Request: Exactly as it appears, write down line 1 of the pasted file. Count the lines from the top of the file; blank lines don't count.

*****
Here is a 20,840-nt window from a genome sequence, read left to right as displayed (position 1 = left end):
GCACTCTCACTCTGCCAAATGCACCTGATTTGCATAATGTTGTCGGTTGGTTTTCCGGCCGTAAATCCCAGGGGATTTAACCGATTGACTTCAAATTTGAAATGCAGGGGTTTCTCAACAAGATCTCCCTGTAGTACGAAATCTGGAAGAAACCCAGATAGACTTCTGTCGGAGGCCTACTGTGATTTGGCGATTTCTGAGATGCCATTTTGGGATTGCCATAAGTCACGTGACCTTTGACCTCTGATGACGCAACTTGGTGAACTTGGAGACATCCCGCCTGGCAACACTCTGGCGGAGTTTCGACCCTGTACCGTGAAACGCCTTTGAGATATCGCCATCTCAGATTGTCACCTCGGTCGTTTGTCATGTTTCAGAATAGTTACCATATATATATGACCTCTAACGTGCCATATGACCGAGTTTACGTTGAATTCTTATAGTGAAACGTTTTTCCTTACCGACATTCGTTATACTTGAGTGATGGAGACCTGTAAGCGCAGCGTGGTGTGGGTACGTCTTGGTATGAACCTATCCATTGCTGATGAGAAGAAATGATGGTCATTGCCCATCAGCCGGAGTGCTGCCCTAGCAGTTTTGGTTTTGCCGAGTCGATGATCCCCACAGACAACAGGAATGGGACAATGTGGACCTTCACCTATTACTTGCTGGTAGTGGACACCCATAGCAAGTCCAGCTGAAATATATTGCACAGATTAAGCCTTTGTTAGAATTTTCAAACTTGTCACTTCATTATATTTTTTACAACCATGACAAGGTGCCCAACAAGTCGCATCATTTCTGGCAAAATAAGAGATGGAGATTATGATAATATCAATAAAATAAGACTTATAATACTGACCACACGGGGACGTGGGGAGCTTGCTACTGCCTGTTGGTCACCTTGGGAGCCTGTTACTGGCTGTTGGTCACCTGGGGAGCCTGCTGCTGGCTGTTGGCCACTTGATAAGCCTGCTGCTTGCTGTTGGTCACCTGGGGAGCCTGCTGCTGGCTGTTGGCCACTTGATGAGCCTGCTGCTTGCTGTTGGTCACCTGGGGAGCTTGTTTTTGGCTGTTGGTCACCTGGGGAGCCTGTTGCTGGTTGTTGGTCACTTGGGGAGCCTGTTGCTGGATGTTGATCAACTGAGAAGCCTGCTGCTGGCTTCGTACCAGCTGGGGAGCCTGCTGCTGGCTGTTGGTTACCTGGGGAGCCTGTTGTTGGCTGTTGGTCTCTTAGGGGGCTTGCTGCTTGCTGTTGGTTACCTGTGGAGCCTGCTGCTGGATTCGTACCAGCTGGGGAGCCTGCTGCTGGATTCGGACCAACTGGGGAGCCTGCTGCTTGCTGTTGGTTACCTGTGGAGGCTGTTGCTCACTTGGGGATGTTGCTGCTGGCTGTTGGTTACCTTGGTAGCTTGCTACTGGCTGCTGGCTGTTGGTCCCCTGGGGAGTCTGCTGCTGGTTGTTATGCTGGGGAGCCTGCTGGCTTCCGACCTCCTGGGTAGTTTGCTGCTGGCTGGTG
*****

Here is a 20,840-nt window from a genome sequence, read left to right as displayed (position 1 = left end):